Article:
Jets Not Worthy of No. 1 Status in SI’s Preseason Power Rankings

Jets Not Worthy of No. 1 Status in SI's Preseason Power Rankings If you were to believe everything you read, you'd think the Jets were the greatest team in the history of any sport.

OK, not quite, but when Sports Illustrated released its first round of 2010 power rankings with the Jets atop the list, it was the proverbial cherry on top of "Jets are overrated" sundae that has been force-fed to football fans all summer long.

That's not to say the Jets aren't Super Bowl contenders. There's a very good chance that they are the best team in the AFC East … but the best team in the entire National Football League? That's a bit premature, to say the very least.

"Normally I'm not the type to buy the hype," veteran NFL writer Don Banks explained, "but with the Jets so clearly going all-in when it comes to their 2010 season, why not play along and add to the self-created pressure on which Rex Ryan and his players seem to thrive?"

Why not? Where should we begin?

Let's start with the pressure that Banks mentions. Last year, there was absolutely no pressure to be one of the better teams in the league. With a rookie quarterback and rookie head coach, expectations were low. A 3-0 start temporarily changed that before the Jets lost six of their next seven games. Remember, after a Week 15 loss, Ryan addressed the media, telling them he was disappointed that his team was eliminated from the playoffs. Despite Ryan's white towel, they quietly made it into the playoffs with a 9-7 record and went on an improbable run to the AFC Chapionship Game.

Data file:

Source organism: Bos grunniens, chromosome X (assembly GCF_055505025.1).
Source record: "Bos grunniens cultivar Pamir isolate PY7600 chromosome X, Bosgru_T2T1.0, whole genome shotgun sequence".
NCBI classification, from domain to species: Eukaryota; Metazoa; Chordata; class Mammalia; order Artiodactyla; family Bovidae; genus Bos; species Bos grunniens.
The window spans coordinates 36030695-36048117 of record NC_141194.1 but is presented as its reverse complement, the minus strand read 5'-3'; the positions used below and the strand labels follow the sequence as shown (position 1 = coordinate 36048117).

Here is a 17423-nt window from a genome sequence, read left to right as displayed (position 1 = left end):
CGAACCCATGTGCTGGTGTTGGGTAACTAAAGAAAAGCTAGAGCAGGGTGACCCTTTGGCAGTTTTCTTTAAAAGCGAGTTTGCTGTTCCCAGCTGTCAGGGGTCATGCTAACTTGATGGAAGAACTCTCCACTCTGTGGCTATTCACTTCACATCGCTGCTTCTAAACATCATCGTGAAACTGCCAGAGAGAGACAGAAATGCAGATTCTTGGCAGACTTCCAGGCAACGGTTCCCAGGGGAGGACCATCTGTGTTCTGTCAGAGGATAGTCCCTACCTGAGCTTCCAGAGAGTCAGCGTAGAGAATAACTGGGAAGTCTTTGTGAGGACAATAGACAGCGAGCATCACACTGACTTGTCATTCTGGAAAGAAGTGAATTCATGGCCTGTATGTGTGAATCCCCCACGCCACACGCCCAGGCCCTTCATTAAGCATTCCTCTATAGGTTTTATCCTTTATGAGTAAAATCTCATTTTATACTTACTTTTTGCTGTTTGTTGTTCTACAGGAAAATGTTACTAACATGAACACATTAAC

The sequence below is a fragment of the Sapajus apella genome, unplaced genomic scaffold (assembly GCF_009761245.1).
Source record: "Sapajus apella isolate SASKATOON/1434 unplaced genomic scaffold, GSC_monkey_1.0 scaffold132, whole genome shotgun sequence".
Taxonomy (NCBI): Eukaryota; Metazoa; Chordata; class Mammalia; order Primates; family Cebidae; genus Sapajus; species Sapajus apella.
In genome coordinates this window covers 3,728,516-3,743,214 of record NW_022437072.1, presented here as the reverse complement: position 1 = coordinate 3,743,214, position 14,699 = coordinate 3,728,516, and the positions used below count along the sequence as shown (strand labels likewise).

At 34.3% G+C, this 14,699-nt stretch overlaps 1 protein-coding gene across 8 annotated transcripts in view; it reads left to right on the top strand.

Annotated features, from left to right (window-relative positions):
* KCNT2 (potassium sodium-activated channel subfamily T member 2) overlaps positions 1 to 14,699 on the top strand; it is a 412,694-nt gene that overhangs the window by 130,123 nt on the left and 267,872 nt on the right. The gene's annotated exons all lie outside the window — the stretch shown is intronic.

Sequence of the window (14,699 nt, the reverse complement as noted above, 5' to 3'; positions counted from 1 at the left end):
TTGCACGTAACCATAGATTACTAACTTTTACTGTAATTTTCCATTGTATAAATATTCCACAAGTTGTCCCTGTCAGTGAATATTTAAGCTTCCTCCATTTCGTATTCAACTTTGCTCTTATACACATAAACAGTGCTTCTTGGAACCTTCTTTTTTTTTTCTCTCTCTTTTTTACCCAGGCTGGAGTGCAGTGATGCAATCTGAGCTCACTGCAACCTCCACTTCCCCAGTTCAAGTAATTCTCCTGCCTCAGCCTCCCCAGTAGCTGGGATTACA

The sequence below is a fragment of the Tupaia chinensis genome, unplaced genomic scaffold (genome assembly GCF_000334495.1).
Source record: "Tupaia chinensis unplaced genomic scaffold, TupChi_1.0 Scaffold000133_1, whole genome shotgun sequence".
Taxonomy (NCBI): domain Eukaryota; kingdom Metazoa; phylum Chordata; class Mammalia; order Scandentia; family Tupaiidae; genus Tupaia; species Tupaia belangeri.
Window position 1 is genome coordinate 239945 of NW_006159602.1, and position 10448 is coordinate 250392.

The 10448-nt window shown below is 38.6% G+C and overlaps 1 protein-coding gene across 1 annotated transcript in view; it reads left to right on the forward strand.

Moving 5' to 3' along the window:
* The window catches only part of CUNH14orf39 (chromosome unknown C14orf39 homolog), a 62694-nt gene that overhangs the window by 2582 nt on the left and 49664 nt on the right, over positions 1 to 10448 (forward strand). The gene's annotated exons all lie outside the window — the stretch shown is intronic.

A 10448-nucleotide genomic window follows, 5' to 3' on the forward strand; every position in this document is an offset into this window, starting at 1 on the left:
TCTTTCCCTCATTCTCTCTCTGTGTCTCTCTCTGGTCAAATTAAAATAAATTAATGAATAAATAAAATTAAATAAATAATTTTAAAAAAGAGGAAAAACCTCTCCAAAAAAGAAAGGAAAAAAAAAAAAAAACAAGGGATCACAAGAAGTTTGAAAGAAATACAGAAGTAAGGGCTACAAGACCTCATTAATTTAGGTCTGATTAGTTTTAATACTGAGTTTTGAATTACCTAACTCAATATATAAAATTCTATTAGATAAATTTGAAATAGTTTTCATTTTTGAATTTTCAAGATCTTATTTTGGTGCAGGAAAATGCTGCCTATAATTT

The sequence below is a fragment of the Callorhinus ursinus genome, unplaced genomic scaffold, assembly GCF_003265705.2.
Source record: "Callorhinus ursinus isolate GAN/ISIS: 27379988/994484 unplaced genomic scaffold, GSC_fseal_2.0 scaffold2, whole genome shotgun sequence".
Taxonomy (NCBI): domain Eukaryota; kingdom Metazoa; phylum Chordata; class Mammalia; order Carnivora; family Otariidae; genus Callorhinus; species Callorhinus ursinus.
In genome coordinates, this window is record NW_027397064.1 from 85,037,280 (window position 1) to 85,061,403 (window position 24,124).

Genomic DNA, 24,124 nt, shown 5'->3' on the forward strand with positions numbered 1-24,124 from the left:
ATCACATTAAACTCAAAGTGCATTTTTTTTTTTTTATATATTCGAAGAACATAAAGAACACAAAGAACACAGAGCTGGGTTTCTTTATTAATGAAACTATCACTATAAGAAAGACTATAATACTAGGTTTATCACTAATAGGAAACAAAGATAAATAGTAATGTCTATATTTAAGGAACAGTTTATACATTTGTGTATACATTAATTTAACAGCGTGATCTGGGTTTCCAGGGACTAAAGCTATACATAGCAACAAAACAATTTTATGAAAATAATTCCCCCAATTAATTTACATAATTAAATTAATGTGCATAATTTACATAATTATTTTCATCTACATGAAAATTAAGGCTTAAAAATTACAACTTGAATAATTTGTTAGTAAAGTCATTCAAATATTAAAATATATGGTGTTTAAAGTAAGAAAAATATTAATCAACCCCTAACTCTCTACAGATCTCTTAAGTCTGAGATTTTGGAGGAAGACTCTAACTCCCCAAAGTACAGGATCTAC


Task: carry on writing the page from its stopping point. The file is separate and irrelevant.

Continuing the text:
This year, nothing will be quiet, and that's true from the very outset of the season, when HBO's Hard Knocks cameras capture every single training camp event on camera. Adding to the difficulty of that pressure is the seemingly impossible task of ego-juggling that Ryan will have to do. With Braylon Edwards, Santonio Holmes, LaDainian Tomlinson, Antonio Cromartie and Bart Scott all in the fold, the chances are rather strong that at least one has some sort of incident that brings unwanted attention to the team. In the New York market, the smallest thing can be made out to be the end of the world, and distractions grow quickly. Focus is going to be a constant challenge.

Their schedule doesn't make things easy either. They play three of their first five and four of their first seven games against 2009 playoff teams (Ravens, Patriots, Vikings, Packers), and they'll be up against the Dolphins in Week 3 in what will likely be a crucial game in determining the AFC East. If the Jets hit their Week 7 bye week with a record of 4-2 or better, then we can talk. Until they make it through that gauntlet, it's best to hold off on crowning them.

Outside of the Jets themselves, there are even more reasons that they need to be further down the list. The Saints have not gotten worse, and neither have the Vikings. The Colts have averaged roughly 13 wins per season since 2003; the Jets have never won 13 games.

Perhaps the rankings were created solely to generate some debate, and if that's the case, then mission accomplished. But if the ranking is real, and if the writer who doesn't normally buy into the hype is actually going so, Jets fans might want to start adjusting their expectations.

Yardbarker

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